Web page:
Placebo interventions vary in strength depending on many factors. For instance, an injection causes a more substantial placebo effect than a tablet. On the other hand, two tablets work better than one, capsules are more potent than tablets, and larger pills produce more significant reactions. One review of multiple studies found that even the color of pills made a difference to the placebo results.

The positive health benefit that a patient experiences in response to placebo are the symbols, rituals, and behaviors embedded in their clinical encounter. Part of the power of the placebo lies in the expectations of the individual taking them. These expectations can relate to the treatment, the substance, or the prescribing doctor. If these expectations are positive, the patient will respond positively to the placebo and vice versa.

This is very similar to hypnosis. The more the subject expects the hypnosis to work, the deeper they will enter a hypnotic trance. A person expecting a specific outcome such as pain relief, will by way of his mental operations, initiate a cascade of physiological responses (hormonal, immunological, etc.) that will cause effects similar to what a medication might have achieved.

This process of expectations extends right into our brains. By now, it has been well established that humans depend on our senses to perceive the world, ourselves, and each other. Yet, despite the senses being the only window to the outside world, people rarely question how faithfully they represent the external physical reality. During the last 20 years, neuroscience research has revealed that the cerebral cortex constantly generates predictions on what will happen next and that neurons in charge of sensory processing only encode the difference between our predictions and the actual reality.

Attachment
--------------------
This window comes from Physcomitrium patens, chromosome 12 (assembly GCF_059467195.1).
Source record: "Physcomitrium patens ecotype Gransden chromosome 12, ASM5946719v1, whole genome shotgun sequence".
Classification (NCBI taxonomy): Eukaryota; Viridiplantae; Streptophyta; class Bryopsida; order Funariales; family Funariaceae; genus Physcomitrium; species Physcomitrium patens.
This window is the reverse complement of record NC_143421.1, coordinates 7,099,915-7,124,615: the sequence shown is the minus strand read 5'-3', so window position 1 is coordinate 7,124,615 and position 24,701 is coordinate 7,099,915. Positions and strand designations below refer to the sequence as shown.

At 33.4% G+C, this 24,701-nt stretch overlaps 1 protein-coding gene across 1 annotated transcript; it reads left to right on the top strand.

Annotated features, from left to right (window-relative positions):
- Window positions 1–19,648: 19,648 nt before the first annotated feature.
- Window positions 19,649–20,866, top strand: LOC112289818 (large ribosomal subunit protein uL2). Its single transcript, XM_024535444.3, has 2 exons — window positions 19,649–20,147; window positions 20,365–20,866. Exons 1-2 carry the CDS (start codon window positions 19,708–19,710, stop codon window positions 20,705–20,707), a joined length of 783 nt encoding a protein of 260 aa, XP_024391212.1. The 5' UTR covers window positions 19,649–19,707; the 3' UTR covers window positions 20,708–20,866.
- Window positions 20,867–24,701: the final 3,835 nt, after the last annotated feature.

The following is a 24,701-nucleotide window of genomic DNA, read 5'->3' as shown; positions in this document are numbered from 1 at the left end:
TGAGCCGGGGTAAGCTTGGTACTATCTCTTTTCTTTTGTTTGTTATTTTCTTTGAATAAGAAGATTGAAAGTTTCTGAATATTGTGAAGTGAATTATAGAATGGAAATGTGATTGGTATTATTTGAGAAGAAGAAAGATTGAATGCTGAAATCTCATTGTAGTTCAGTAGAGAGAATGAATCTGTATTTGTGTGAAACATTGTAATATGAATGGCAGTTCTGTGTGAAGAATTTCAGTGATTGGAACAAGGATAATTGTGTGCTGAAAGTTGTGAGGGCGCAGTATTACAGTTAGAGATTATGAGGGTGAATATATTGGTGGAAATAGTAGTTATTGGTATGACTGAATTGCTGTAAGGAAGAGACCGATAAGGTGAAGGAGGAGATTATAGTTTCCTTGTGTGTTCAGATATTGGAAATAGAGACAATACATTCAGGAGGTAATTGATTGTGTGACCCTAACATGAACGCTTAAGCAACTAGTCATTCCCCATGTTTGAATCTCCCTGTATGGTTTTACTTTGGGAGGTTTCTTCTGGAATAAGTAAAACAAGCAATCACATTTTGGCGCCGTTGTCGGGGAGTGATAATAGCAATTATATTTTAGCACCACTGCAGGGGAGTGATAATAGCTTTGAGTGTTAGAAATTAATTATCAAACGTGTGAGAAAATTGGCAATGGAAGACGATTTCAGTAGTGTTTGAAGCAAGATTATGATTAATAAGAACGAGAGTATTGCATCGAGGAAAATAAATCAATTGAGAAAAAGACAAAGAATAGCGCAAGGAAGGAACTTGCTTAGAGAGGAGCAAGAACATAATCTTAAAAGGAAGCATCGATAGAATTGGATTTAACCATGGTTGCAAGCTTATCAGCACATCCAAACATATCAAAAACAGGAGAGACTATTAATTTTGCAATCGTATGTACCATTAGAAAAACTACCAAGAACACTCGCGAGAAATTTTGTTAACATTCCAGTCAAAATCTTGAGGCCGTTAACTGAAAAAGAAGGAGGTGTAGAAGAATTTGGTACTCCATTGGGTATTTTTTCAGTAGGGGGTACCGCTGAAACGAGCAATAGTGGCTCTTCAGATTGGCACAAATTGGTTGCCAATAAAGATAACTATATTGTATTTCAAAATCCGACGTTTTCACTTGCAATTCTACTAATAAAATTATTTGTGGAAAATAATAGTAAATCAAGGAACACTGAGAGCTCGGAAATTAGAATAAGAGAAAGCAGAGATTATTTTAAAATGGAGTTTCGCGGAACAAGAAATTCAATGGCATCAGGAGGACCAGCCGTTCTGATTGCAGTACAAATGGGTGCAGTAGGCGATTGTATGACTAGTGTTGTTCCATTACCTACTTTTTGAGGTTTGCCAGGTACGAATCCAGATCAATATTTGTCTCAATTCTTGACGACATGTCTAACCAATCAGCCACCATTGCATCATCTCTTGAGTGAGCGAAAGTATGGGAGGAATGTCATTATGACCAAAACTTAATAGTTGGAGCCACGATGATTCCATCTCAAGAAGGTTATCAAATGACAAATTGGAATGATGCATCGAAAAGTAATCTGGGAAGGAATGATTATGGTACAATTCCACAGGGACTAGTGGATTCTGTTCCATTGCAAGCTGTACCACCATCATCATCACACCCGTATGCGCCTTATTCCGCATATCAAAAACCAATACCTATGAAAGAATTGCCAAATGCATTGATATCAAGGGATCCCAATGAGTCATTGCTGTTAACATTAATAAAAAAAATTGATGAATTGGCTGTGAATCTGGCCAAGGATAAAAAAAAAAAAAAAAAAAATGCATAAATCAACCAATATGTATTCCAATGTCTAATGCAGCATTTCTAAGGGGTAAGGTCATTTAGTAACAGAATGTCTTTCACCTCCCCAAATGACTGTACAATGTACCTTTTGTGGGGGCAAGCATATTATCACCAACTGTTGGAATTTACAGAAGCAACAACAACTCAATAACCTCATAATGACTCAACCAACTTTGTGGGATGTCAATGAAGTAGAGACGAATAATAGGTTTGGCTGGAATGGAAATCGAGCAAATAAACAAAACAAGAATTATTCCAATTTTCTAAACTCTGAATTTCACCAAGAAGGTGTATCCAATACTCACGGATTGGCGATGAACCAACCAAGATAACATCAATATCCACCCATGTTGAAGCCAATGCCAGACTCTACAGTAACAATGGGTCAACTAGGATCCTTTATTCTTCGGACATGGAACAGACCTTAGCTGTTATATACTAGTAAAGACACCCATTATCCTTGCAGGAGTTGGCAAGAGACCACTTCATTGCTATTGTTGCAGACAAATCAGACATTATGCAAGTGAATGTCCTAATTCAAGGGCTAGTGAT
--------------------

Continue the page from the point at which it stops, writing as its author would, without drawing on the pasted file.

A team of neuroscientists of TU Dresden headed by Katharina von Kriegstein presents new findings that show that the cerebral cortex and the entire auditory pathway represent sounds according to prior expectations. The Dresden group has found evidence that this process also dominates the brain's most primitive and evolutionary conserved parts. All that we perceive might be deeply contaminated by our subjective beliefs of the physical world.

Like hypnosis, placebos demonstrate the power the mind has over matter.